These past several months have prompted some huge adjustments for me. You see, my son finished high school in June, ending a very successful run in which he completed four years of NJROTC and graduated with High Honors and a GPA of 4.4. He was even awarded a couple of scholarships.
Needless to say, I am extremely proud of him and had always assumed he would go on to earn his college degree. I never seriously considered that he wouldn’t. My son had often expressed that he wanted to join the military after he finished college, which I was totally fine with. He’d most likely enter as an officer, and would be less in harm’s way. Just get that degree first! That’s all I really cared about. Of course I didn’t want him to major in basket weaving, but so long as he studied something he was interested in that gave him a pretty good chance of earning a decent living, I was happy.
However, during his first couple of months of college, I was getting the warning signs. Signs that I pushed aside. The following comments often fell from my son’s mouth:
“Why am I doing the same exact thing I did in high school?”
“When am I ever going to use this stuff?”
“Why did I bother taking all those Honors and AP courses, just to be starting all over again?”
I understood his frustrations because I remember feeling the same way, and I tried to tell him those feelings were normal. And though I was also a high achiever in school and experienced a sense of academic burnout, his experience was still quite different than my own. He took far more rigorous courses than I did. I was in Honors classes throughout high school and graduated salutatorian, but I never took Anatomy, Honors Trig, AP Calculus, etc., like my son. My courses had more of a liberal arts emphasis, and by my senior year I’d met all my requirements so that I could basically enjoy a final year of fluff.
My extracurricular activities consisted of Yearbook and Theater, while my son’s spare time was spent taking part in NJROTC commitments such as community service, lengthy daily practices on the Armed Drill team, parades, competitions and the like, in addition to challenging coursework.
If I’m being completely honest, I shouldn’t have been at all surprised when my son informed me that he was quitting college and planned to enlist. But oh! What a shot to the heart! Was my son, my high-achieving, made-for-college son, really quitting school? This could not be! No, no, no! My kids go to college!
I knew it was coming, as much as I wanted to deny it. And my son even admitted that the comments he’d been making over the prior months were meant to prepare me for his decision, but I still wasn’t prepared. In a world that’s gone crazy with major unrest ever since 9/11, my son has informed me he’s joining the military. After already having lost one child, my mind takes me to places I don’t want to go.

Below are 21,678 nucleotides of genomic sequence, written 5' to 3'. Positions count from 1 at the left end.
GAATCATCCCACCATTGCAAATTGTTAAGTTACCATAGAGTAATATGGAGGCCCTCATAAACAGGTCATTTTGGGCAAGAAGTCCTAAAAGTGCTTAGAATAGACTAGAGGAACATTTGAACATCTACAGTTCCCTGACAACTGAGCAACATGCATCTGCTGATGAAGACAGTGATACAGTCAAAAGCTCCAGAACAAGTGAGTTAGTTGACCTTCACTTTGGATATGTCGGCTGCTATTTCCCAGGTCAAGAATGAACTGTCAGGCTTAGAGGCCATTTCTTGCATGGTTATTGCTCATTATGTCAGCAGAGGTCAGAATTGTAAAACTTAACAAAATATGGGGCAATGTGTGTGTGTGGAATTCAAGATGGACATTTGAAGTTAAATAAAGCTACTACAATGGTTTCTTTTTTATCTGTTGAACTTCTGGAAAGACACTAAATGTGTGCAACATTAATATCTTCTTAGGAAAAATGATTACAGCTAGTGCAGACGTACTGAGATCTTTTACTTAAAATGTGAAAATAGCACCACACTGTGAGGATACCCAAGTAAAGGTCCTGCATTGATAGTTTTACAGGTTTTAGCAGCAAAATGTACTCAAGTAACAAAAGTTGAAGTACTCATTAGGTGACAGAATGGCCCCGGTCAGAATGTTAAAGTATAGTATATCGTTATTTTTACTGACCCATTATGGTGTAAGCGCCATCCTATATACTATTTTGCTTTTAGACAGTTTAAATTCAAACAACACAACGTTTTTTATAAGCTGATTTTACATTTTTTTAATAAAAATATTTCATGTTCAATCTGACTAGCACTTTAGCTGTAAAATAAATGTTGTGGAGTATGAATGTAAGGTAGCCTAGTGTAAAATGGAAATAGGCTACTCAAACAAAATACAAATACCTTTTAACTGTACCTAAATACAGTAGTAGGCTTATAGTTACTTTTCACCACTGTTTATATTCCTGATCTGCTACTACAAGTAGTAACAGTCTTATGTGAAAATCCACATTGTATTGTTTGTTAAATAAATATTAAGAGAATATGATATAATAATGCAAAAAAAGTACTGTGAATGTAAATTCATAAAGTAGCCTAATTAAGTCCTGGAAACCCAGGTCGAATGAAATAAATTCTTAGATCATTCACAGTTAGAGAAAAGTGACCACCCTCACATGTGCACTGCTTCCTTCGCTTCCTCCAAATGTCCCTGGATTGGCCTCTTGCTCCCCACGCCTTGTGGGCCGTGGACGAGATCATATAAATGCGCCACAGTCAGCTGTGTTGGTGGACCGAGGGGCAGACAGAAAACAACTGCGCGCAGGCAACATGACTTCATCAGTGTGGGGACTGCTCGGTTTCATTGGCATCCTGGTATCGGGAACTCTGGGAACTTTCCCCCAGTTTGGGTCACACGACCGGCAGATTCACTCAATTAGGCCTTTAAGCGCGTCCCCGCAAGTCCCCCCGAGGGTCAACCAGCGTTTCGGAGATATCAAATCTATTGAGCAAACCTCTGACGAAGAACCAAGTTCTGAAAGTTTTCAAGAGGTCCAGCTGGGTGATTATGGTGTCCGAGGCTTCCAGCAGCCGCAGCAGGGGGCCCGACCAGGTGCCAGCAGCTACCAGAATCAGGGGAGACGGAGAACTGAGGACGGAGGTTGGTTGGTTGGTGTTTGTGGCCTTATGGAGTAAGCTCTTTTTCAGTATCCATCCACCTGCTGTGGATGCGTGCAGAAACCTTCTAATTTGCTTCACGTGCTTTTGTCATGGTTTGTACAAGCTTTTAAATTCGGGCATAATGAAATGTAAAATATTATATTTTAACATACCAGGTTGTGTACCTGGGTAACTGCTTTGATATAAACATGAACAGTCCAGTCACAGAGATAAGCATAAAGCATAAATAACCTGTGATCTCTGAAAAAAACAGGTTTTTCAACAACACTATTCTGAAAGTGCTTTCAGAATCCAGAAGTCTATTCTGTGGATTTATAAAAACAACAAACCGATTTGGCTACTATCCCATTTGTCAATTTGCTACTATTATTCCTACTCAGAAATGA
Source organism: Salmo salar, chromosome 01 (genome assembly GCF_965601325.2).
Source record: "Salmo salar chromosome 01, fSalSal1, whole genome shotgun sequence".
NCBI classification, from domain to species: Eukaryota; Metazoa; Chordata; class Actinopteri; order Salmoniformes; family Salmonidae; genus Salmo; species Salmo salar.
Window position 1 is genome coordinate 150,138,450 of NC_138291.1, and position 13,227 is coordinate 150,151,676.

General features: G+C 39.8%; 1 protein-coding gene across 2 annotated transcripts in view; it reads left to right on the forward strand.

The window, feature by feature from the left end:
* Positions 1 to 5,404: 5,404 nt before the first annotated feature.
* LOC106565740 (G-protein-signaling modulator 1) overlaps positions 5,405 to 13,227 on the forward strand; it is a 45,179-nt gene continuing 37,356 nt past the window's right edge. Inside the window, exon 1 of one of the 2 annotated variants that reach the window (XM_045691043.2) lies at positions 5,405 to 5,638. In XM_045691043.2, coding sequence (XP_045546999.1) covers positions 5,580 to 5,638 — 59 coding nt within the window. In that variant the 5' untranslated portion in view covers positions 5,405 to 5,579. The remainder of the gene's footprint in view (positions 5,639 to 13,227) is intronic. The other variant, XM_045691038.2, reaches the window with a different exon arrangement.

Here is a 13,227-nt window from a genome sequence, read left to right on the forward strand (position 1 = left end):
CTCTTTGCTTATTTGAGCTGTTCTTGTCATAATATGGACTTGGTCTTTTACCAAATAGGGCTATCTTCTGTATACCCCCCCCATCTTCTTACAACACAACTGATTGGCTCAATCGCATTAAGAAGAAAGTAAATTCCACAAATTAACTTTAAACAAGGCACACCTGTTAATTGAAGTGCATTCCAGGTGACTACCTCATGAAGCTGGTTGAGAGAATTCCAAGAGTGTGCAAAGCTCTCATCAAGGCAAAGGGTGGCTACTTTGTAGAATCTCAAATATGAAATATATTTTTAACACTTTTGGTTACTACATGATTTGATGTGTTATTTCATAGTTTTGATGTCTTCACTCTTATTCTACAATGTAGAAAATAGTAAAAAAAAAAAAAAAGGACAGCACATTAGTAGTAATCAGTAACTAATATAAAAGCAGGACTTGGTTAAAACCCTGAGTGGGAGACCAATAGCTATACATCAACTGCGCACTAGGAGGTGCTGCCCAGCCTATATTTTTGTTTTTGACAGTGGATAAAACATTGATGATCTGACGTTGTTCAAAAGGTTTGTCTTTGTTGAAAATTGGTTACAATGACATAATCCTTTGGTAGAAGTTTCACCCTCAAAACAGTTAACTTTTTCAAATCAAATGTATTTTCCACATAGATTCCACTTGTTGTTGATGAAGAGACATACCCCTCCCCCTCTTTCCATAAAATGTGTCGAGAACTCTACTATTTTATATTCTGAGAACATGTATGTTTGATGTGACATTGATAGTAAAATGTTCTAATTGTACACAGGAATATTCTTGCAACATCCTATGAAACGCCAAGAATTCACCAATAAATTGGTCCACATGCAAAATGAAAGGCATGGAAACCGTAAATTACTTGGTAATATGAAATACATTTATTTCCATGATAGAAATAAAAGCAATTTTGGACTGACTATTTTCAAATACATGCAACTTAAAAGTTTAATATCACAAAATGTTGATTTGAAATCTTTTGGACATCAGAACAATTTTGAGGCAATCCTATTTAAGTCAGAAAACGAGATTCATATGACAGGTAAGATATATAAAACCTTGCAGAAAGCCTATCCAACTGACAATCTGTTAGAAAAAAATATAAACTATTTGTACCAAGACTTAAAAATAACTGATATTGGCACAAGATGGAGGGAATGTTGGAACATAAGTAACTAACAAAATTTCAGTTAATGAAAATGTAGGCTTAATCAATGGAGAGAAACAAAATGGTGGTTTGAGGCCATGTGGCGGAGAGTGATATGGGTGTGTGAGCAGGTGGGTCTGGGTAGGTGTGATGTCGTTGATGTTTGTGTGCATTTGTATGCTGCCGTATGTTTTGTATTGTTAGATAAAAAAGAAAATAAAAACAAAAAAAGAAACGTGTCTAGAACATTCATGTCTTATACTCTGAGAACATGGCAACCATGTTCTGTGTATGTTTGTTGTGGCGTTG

Yet, his unmistakable unhappiness since he started college was no good either. In the end, I would much rather he pursue his own dreams and be happy, than continue in a direction that's not for him, simply because it’s what his dad and I want.
Right around the time all of this came out, and I was mourning the loss of my dreams for my son, a parent who’s part of a Facebook group I belong to was mourning the loss of her young adult daughter to cancer.
It brought me back to when I lost my own daughter to the disease. She was only eight, but I remember for a long while pretending that she wasn’t really gone—just living somewhere else—happy. Living her life in another part of the world, but not gone.
It made me realize how blessed I am that my son is still here. No, he may not be choosing the path that I had chosen for him. No, I won’t see him nearly as much as I do now, and after this holiday season, who knows when the next time will be that we’ll have another Christmas with him. But he’s still here, healthy and free to live his own dreams. I won’t have to pretend that he’s happy somewhere else. He really will be—God willing.
Given that he could be leaving as early as February, this Christmas is most precious to me, and I’m going to spoil that little brat as much as I can. I usually make a ham for Christmas because I’ve only made a turkey once in my entire life, but when my son asked if we could have turkey this year, of course I couldn’t say no. Send a few prayers my way that it won’t be gross.
I guess my message in all this is that, even when we think the hard part of parenting is over, it never truly is. These guys will continue to throw us for a loop, no matter how old. The best we can hope for is that we’ve prepared them to be successful no matter which path they choose. I’m confident my son has what it takes to succeed on whatever road he travels.
And with that, I wish you all a very happy and healthy holiday season with your loved ones. Peace!